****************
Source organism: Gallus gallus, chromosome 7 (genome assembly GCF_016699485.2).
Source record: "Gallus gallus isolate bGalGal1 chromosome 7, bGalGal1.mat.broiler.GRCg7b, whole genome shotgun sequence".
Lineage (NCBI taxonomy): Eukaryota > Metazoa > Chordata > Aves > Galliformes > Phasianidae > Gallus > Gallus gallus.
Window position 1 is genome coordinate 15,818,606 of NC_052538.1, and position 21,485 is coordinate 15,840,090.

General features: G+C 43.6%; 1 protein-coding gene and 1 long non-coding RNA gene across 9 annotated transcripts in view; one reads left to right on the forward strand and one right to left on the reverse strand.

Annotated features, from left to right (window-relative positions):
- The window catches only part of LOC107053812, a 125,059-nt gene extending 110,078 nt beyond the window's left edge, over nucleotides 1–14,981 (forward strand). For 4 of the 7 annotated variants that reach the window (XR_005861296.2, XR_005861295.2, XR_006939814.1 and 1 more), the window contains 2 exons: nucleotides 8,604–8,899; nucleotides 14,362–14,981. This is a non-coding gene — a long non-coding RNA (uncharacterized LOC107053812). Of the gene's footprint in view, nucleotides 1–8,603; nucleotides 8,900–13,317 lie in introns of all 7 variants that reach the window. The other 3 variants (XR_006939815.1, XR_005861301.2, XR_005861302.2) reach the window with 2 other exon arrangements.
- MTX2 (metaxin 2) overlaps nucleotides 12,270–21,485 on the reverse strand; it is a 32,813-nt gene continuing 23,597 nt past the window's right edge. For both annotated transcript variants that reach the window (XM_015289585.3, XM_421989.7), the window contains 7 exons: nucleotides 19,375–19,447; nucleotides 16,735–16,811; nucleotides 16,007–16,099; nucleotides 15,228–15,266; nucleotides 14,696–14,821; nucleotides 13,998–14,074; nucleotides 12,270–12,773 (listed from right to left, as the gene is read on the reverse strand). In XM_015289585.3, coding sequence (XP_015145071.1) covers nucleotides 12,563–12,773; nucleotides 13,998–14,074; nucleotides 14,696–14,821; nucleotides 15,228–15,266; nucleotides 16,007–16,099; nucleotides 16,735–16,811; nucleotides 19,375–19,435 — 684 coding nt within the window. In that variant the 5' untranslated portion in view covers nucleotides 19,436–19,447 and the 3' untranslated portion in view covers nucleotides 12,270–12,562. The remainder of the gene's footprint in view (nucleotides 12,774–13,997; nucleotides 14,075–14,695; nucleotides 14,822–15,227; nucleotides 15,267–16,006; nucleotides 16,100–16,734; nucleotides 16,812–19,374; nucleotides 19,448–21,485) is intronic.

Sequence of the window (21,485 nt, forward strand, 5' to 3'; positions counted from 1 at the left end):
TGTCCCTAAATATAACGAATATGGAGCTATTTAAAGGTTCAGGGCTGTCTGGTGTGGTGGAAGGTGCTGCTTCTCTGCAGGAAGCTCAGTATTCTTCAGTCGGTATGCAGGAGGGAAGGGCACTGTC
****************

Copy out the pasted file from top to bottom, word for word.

Source organism: Gallus gallus, chromosome 7 (genome assembly GCF_016699485.2).
Source record: "Gallus gallus isolate bGalGal1 chromosome 7, bGalGal1.mat.broiler.GRCg7b, whole genome shotgun sequence".
Lineage (NCBI taxonomy): Eukaryota > Metazoa > Chordata > Aves > Galliformes > Phasianidae > Gallus > Gallus gallus.
Window position 1 is genome coordinate 15,818,606 of NC_052538.1, and position 21,485 is coordinate 15,840,090.

General features: G+C 43.6%; 1 protein-coding gene and 1 long non-coding RNA gene across 9 annotated transcripts in view; one reads left to right on the forward strand and one right to left on the reverse strand.

Annotated features, from left to right (window-relative positions):
- The window catches only part of LOC107053812, a 125,059-nt gene extending 110,078 nt beyond the window's left edge, over nucleotides 1–14,981 (forward strand). For 4 of the 7 annotated variants that reach the window (XR_005861296.2, XR_005861295.2, XR_006939814.1 and 1 more), the window contains 2 exons: nucleotides 8,604–8,899; nucleotides 14,362–14,981. This is a non-coding gene — a long non-coding RNA (uncharacterized LOC107053812). Of the gene's footprint in view, nucleotides 1–8,603; nucleotides 8,900–13,317 lie in introns of all 7 variants that reach the window. The other 3 variants (XR_006939815.1, XR_005861301.2, XR_005861302.2) reach the window with 2 other exon arrangements.
- MTX2 (metaxin 2) overlaps nucleotides 12,270–21,485 on the reverse strand; it is a 32,813-nt gene continuing 23,597 nt past the window's right edge. For both annotated transcript variants that reach the window (XM_015289585.3, XM_421989.7), the window contains 7 exons: nucleotides 19,375–19,447; nucleotides 16,735–16,811; nucleotides 16,007–16,099; nucleotides 15,228–15,266; nucleotides 14,696–14,821; nucleotides 13,998–14,074; nucleotides 12,270–12,773 (listed from right to left, as the gene is read on the reverse strand). In XM_015289585.3, coding sequence (XP_015145071.1) covers nucleotides 12,563–12,773; nucleotides 13,998–14,074; nucleotides 14,696–14,821; nucleotides 15,228–15,266; nucleotides 16,007–16,099; nucleotides 16,735–16,811; nucleotides 19,375–19,435 — 684 coding nt within the window. In that variant the 5' untranslated portion in view covers nucleotides 19,436–19,447 and the 3' untranslated portion in view covers nucleotides 12,270–12,562. The remainder of the gene's footprint in view (nucleotides 12,774–13,997; nucleotides 14,075–14,695; nucleotides 14,822–15,227; nucleotides 15,267–16,006; nucleotides 16,100–16,734; nucleotides 16,812–19,374; nucleotides 19,448–21,485) is intronic.

Sequence of the window (21,485 nt, forward strand, 5' to 3'; positions counted from 1 at the left end):
TGTCCCTAAATATAACGAATATGGAGCTATTTAAAGGTTCAGGGCTGTCTGGTGTGGTGGAAGGTGCTGCTTCTCTGCAGGAAGCTCAGTATTCTTCAGTCGGTATGCAGGAGGGAAGGGCACTGTC